In a speech to the National Charter School Conference in Nashville, US Secretary of Education John King urged charter schools to rethink discipline.
Charter schools, which have recently come under scrutiny for high suspension rates, need to rethink school disciplinary practices, Secretary of Education John King plans to say Tuesday.
“Discipline is a nuanced and complicated issue,” King says in remarks prepared for delivery during a speech Tuesday at the National Charter School Conference in Nashville. “Yet the public discussion of these issues is often binary – pitting one extreme against another. It’s ‘zero tolerance’ or chaos. Authoritarian control or no discipline at all.”
The purpose of this blog is to explore big ideas in school discipline, not to call politicians on the carpet, but it’s hard not to be cynical about King’s latest comments coming on a wave of state legislatures voting to ease zero tolerance discipline policies. King’s point about binaries is, of course, correct.
Charter schools, including some of the most well-known and heralded like Success Academy, Achievement First, Kipp Academy and others, are known for their zero-tolerance policies. Leaders say it’s essential to ensuring success for the types of students they serve – students who typically live in economically devastated communities, who come to school hungry, who are being raised by a single parent or by their grandparents and who have no structure in their lives outside school.
But such policies can result in high suspension rates and are often criticized for pushing out the students who need the most help.
This is a tough issue to talk about with educators. I’ve talked to anti-charter teachers who have spent their entire careers working in the suburbs and have never worked with a challenging population. I don’t mean to suggest that their opinion isn’t valid, or that they don’t have a seat at the table in this conversation–all teachers do. But I do wish they would at least open their minds a little bit about the fact that different discipline systems work differently with different populations.
That being said, I do find some of the uber-Skinnerian and more-than-a-little draconian discipline policies I’ve observed in charter schools hard to watch (I’ve seen these both in the many videos published by the charter networks and when my own school was co-located with a charter).
Indeed, a recent analysis from the Center for Civil Rights Remedies at UCLA found that, on the whole, charter schools have higher suspension rates than traditional public schools, and that students of color and those with disabilities are suspended at charter schools at higher rates than their peers.
Moreover, that study also found that Roxbury Preparatory Academy – a school that’s been praised for its students’ academic performance and one that was co-founded by King himself – boasted a suspension rate of 40 percent, the 12th highest-suspending school in Massachusetts.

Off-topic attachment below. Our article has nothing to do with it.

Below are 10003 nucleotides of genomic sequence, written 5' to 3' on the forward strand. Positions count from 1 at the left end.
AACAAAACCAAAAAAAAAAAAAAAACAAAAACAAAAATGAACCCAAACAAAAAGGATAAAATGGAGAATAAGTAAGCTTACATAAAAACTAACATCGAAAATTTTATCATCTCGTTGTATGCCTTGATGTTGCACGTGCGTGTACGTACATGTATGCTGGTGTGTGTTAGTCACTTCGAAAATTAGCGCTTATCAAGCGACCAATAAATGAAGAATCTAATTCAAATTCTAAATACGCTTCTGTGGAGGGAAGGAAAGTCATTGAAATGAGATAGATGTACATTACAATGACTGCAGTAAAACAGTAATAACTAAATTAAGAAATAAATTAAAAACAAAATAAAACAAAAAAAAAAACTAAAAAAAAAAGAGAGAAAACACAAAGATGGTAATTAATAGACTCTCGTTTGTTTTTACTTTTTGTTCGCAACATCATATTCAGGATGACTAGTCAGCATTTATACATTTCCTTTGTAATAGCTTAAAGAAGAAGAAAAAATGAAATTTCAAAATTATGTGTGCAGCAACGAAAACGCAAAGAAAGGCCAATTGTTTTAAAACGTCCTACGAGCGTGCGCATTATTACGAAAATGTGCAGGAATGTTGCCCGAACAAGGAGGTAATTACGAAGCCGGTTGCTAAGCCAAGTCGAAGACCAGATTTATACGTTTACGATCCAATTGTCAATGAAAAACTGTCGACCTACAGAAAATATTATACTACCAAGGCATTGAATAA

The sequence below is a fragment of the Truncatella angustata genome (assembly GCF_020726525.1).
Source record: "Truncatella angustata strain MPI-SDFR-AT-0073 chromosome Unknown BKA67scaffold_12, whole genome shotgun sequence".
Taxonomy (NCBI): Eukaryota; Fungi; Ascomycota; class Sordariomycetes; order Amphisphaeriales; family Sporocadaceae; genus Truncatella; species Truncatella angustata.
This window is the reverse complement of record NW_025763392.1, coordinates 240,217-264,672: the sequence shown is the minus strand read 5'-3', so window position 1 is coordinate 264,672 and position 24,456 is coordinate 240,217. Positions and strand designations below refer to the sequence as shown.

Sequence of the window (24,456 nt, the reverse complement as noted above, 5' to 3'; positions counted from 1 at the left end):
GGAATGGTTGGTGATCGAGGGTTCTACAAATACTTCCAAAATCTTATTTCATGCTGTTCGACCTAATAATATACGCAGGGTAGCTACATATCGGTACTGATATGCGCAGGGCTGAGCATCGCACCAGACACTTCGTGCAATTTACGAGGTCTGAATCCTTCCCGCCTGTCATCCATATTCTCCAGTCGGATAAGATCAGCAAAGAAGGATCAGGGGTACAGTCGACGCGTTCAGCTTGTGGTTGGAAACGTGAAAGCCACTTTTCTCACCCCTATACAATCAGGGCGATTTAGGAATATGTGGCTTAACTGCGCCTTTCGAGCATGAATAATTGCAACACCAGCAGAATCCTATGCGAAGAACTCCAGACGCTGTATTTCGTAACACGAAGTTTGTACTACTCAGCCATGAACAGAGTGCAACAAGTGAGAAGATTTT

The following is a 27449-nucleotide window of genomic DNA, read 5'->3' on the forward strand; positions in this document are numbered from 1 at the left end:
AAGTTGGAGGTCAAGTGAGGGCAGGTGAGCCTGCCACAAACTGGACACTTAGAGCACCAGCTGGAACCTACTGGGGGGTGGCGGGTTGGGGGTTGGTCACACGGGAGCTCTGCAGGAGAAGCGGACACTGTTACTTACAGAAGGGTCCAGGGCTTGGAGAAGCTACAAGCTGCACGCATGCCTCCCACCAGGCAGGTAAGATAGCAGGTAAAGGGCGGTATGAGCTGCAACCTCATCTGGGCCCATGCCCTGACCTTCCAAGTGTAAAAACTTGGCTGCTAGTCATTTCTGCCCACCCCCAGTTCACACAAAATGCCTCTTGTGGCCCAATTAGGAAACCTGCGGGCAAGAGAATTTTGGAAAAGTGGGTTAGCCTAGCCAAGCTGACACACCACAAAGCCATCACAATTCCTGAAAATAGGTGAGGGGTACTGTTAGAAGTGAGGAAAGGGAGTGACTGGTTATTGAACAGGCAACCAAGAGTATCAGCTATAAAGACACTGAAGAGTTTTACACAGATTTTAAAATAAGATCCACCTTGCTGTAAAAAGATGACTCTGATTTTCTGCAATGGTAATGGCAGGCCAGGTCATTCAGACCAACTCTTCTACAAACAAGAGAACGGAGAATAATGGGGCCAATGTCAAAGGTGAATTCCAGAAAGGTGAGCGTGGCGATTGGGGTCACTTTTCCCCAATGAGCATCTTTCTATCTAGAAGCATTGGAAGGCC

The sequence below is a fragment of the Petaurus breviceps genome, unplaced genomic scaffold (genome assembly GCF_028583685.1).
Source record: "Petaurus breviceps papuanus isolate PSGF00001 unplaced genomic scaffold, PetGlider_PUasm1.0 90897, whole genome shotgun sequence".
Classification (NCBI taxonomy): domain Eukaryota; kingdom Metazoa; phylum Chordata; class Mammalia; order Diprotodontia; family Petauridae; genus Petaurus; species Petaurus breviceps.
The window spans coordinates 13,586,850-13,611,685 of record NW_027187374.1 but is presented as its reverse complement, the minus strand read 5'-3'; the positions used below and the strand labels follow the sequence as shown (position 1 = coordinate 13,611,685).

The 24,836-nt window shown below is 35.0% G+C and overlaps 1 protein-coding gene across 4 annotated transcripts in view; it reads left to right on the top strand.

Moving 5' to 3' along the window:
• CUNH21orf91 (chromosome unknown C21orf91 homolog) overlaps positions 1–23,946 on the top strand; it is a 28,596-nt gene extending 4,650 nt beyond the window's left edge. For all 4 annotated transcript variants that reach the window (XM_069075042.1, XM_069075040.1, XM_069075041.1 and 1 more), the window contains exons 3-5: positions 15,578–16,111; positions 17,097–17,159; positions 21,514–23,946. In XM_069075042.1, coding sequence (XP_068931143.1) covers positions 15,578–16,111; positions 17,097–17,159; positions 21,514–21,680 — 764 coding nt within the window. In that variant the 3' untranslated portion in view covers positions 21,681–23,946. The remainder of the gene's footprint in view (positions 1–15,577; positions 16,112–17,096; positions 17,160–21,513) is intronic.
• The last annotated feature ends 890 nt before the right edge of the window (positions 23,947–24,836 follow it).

As we always point out here, higher suspension rates in and of themselves do not indicate that students are learning less, although we often intuitively link the two. But good God, what does a suspension rate of forty percent even mean? Does that really mean 40 percent of students are suspended each year? Really?
“I’ll say up front: I am not here to offer any hard-and-fast rules or directives,” King says in his remarks. “But I believe the goal for all schools should be to create a school culture that motivates students to want to do their best, to support their classmates and to give back to their community, and to communicate to our students and educators in ways big and small that their potential is unlimited.”
King has clearly learned valuable lessons from his predecessor about avoiding the appearance of federal overreach. But school discipline is taking its rightful place as a central issue in public education and I believe it will continue be there for the next 5-10 years.
But there is a real danger here: just as the push for higher test scores under NCLB resulted in a do-whatever-it-takes, no-sacrifice-too-big drive for ever-rising numbers, I fear that the push to lower suspension rates will mean that some schools lower suspension rates without anything meaningful to show for it.
When suspension rates come down, it should mean that (1) the student behavior that would have resulted in suspensions is no longer happening (2) students who might previously have been suspended are being taught the skills to navigate the situations they were previously unable to successfully navigate (3) students who would have been out of school suspended are not only in school but learning more as a result of being in school (4) students who were not suspended are not adversely affected by the presence of students who would otherwise have not been part of the learning environment had they been suspended.
Here’s to hoping we don’t put the drive to lower the stats ahead of what’s really important here.